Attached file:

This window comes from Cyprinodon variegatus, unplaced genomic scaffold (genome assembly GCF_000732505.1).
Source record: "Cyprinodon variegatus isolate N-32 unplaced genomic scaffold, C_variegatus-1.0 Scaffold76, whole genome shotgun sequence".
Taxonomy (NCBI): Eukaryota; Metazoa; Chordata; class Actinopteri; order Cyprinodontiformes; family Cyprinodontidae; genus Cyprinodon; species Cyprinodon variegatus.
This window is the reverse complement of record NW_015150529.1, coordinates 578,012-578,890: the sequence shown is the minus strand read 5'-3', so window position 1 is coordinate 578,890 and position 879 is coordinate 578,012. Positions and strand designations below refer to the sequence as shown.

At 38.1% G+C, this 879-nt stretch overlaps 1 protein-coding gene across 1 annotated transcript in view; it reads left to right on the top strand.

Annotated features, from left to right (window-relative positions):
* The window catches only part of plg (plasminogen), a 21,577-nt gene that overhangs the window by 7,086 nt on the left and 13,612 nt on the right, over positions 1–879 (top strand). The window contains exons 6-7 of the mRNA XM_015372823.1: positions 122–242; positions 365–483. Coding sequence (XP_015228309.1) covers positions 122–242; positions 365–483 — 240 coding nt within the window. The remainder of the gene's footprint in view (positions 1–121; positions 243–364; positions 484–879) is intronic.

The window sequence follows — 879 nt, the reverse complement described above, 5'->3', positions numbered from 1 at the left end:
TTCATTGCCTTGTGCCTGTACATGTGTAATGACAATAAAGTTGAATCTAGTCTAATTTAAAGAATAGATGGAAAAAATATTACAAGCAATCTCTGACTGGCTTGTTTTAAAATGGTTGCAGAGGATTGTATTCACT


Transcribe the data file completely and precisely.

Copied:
This window comes from Cyprinodon variegatus, unplaced genomic scaffold (genome assembly GCF_000732505.1).
Source record: "Cyprinodon variegatus isolate N-32 unplaced genomic scaffold, C_variegatus-1.0 Scaffold76, whole genome shotgun sequence".
Taxonomy (NCBI): Eukaryota; Metazoa; Chordata; class Actinopteri; order Cyprinodontiformes; family Cyprinodontidae; genus Cyprinodon; species Cyprinodon variegatus.
This window is the reverse complement of record NW_015150529.1, coordinates 578,012-578,890: the sequence shown is the minus strand read 5'-3', so window position 1 is coordinate 578,890 and position 879 is coordinate 578,012. Positions and strand designations below refer to the sequence as shown.

At 38.1% G+C, this 879-nt stretch overlaps 1 protein-coding gene across 1 annotated transcript in view; it reads left to right on the top strand.

Annotated features, from left to right (window-relative positions):
* The window catches only part of plg (plasminogen), a 21,577-nt gene that overhangs the window by 7,086 nt on the left and 13,612 nt on the right, over positions 1–879 (top strand). The window contains exons 6-7 of the mRNA XM_015372823.1: positions 122–242; positions 365–483. Coding sequence (XP_015228309.1) covers positions 122–242; positions 365–483 — 240 coding nt within the window. The remainder of the gene's footprint in view (positions 1–121; positions 243–364; positions 484–879) is intronic.

The window sequence follows — 879 nt, the reverse complement described above, 5'->3', positions numbered from 1 at the left end:
TTCATTGCCTTGTGCCTGTACATGTGTAATGACAATAAAGTTGAATCTAGTCTAATTTAAAGAATAGATGGAAAAAATATTACAAGCAATCTCTGACTGGCTTGTTTTAAAATGGTTGCAGAGGATTGTATTCACT